*f*. By the Eichler–Shimura theorem, the classes of \(C^+\) and \( C^-\) are independent in group cohomology \(H^1(\mathrm {SL}_2(\mathbb {Z}), \mathbb {C}[X,Y])\), and so there is no way, by taking real and imaginary parts, that we can kill the right-hand side of (8.4) to obtain a single-valued function. Therefore, a single iterated integral, or primitive, of a cusp form yields nothing new. Indeed, by Proposition 7.2, such a function, if it existed, would provide a solution to the equation \(\partial F = f\), in \({\mathcal {M}}\), which would contradict 3.8. This obstruction can be circumvented by introducing poles; cusp forms do have primitives in \({\mathcal {M}}^!\) (see §11).

#### 8.4.2 Eisenstein series

*C*satisfies ([1], §7):

*C*replaced with \({\mathrm {Re}}\, C\). The key point is that the real part of \(C_{\gamma }\) only involves the first term in the previous equation, which is a coboundary for \(\mathrm {SL}_2(\mathbb {Z})\). Therefore, the function \({\mathrm {Re}}\, F(\tau )\) can be modified in the following manner to define a vector-valued real analytic function

## Remark 8.1

- The period polynomial of the Eisenstein series is equivalent to formulae which must have been known to Ramanujan and are given by [1], §9:However, I could not find this precise formulation elsewhere. The literature tends to focus on period polynomials (value of a cocycle on$$\begin{aligned} e_{2k}^0(S)= & {} {(2k-2)! \over 2} \, \sum _{i=1}^{k-1} {B_{2i} \over (2i)!}{B_{2k-2i} \over (2k-2i)!} X^{2i-1} Y^{2k-2i-1} \ , \\ e_{2k}^0(T)= & {} {(2k-2)! \over 2} {B_{2k} \over (2k)!} \Big ( { (X+Y)^{2k-1} - X^{2k-1} \over Y}\Big )\ . \end{aligned}$$
*S*) which only determine the cocycle in the cuspidal case. Zagier’s approach is to introduce poles in*X*,*Y*to force the Eisenstein cocycle to be cuspidal. -
It is often stated that \(X^{2n} - Y^{2n}\) is the period polynomial of an Eisenstein series, but is in fact the value of the cuspidal coboundary cocycle at

*S*and vanishes in cohomology. It is, however, nonzero in*relative*cohomology and is dual to the Eisenstein cocycle under the Petersson inner product (which pairs cocycles and compactly supported cocycles). This is discussed in [1] §9. -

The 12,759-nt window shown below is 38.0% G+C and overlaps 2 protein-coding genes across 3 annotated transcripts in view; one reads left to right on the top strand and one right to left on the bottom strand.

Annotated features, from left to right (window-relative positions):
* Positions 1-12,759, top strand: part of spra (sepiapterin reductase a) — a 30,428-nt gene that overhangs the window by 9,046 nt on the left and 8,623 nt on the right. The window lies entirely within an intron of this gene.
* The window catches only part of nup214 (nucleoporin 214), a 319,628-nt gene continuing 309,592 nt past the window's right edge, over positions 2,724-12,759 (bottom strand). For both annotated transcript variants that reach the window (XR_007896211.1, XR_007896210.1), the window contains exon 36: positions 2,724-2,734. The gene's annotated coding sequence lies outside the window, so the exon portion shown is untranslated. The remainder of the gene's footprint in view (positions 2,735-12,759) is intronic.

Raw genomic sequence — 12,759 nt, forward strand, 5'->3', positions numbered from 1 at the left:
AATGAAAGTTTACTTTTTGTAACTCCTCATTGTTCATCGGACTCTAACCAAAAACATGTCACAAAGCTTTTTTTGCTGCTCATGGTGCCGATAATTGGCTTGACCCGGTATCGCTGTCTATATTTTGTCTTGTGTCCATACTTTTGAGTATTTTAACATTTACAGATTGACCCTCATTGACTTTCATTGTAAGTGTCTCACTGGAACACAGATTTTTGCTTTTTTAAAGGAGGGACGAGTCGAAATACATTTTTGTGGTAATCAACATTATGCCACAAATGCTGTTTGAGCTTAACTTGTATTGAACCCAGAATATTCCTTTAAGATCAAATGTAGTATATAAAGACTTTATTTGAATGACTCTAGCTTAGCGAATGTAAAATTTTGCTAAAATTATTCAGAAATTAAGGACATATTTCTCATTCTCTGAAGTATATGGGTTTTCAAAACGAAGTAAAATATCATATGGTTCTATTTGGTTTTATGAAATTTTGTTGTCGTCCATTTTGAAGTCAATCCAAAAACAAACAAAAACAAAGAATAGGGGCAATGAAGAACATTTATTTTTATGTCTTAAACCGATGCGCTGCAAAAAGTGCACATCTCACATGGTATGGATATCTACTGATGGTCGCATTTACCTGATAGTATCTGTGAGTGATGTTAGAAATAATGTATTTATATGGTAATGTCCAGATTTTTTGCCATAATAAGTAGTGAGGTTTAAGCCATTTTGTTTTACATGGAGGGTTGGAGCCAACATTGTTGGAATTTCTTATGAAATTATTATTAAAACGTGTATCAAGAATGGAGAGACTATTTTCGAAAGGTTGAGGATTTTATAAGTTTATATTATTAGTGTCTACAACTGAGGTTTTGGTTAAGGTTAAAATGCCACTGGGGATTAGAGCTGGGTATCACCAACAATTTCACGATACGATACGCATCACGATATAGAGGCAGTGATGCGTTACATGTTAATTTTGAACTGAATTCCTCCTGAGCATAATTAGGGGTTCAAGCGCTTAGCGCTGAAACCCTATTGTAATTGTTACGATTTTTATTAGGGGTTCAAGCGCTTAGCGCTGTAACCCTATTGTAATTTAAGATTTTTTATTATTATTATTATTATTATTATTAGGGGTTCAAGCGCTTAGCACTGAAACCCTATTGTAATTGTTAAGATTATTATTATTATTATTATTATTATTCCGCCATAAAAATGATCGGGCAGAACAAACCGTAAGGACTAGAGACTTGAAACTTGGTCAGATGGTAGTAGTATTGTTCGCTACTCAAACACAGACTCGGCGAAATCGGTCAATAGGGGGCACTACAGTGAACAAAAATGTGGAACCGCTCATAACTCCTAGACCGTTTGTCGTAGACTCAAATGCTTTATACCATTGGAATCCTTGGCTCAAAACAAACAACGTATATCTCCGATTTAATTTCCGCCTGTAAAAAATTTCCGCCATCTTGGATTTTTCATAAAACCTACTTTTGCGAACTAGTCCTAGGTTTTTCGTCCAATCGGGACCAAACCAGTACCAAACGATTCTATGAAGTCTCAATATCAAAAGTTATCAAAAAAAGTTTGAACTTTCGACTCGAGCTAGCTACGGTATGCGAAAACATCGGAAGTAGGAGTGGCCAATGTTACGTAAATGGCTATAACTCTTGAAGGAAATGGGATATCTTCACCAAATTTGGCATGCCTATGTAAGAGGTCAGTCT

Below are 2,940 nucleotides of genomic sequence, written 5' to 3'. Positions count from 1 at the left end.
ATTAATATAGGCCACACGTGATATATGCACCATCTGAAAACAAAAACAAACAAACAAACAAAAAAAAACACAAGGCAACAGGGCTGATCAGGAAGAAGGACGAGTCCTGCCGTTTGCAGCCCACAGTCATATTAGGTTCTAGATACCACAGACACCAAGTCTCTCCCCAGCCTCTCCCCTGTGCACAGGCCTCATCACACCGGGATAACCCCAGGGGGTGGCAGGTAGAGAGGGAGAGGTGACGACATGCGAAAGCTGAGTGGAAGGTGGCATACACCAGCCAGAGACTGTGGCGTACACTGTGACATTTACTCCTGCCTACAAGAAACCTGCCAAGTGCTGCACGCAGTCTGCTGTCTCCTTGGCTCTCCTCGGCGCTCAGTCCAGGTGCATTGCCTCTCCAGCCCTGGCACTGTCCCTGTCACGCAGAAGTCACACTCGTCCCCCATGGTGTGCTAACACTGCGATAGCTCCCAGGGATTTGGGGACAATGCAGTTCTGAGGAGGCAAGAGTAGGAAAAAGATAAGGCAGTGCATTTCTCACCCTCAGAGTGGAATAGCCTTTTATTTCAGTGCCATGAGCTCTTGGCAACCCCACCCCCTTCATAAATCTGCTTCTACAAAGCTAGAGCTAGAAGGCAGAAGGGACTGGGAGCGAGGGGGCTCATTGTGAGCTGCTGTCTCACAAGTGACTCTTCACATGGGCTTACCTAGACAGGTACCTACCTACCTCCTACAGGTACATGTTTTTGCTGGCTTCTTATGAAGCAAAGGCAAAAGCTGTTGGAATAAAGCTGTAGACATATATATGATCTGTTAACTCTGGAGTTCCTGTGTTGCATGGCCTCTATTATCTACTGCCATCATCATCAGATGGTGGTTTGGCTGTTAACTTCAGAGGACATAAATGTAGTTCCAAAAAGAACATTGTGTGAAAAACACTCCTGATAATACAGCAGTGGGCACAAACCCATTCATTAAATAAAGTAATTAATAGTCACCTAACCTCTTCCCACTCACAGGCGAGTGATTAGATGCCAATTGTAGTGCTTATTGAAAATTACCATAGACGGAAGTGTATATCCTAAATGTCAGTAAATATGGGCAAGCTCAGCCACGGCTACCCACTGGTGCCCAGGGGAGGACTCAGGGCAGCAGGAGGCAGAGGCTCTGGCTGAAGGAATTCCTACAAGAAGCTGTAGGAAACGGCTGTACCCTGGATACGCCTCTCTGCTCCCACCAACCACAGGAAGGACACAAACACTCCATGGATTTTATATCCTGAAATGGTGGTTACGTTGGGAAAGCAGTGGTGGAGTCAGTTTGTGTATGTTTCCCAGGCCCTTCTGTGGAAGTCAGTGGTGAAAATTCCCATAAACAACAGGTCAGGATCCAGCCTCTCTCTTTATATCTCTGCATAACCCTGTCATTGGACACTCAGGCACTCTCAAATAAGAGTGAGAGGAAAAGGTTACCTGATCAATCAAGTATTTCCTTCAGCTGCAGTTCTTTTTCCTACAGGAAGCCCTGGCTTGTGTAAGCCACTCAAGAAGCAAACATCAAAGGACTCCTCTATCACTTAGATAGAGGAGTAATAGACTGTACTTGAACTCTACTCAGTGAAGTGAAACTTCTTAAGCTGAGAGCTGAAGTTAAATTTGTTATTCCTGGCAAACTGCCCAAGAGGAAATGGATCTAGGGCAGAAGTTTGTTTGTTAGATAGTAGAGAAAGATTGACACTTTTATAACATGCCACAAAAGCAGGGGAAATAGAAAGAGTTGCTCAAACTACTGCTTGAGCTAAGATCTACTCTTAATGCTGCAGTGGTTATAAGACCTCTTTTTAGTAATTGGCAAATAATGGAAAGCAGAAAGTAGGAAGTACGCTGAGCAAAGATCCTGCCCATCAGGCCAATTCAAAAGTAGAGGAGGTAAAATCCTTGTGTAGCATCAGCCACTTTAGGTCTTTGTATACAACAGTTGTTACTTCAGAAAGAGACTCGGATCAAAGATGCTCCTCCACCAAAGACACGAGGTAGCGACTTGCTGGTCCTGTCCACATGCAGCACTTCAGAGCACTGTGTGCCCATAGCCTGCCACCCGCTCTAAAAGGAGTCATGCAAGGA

The ‘extra’ relation satisfied by period polynomials of cusp forms [21] expresses the orthogonality of the cocycle of a cusp form to the Eisenstein cocycle with respect to the Haberland-Petersson inner product.

## 9 Equivariant double iterated integrals

We now define equivariant versions of double Eisenstein integrals, which are modular analogues of the Bloch–Wigner function *D*(*z*).

### 9.1 Double Eisenstein integrals

## Lemma 9.1

## Proof

## Definition 9.2

### 9.2 Equivariant versions of double Eisenstein integrals

*f*is a holomorphic modular form, and

*g*a cusp form, both of weight \(2a+2b-2-2k\), which is modular equivariant:

*f*,

*g*,

*c*and \(M^{(k)}_{2a,2b}\), except in the case when \(2a+2b-4-2k=0\) since we can add an arbitrary constant \(c\in \mathbb {C}\). Extracting the coefficients of \(M^{(k)}_{2a,2b}\) via (7.3) yields a class of functions in \({\mathcal {M}}\).

## Theorem 9.3

*f*is the unique cusp form of weight \(2w+2\) satisfying

*m*,

*n*are negative.

## Proof

*f*is a cusp form. It is uniquely determined by Theorem 3.7, which gives Eq. (9.6).

*g*is uniquely determined from the anti-holomorphic projection \(p^{a}( \overline{\partial } M_{0,2w})=0\). \(\square \)

## Remark 9.4

The antisymmetrization of \(K^{(k)}_{2a,2b}\) is related to the function \(I^{(k)}_{2a,2b}\) defined in [1], and its holomorphic projection is related to the double Eisenstein series of [9].

The Eqs. (9.5) and (9.7) uniquely determine \(F_{r,s}\) when \(r+s>0\), and determine it up to a constant when \(r=s=0\). We can show that the functions \(F_{r,s}\) are linearly independent for distinct values of *a*, *b* and *k*.

### 9.3 Example

## Remark 9.5

The coefficients in the expansion (2.5) of these functions are easily determined from the formulae for the action (2.15) of \(\partial , \overline{\partial }\) and the above differential equations, up to the sole exception of a constant term \(\alpha \mathbb {L} ^{-w}\). When \(w>0\), it is uniquely determined by modularity. If \(w=0\), we can assume this coefficient is zero.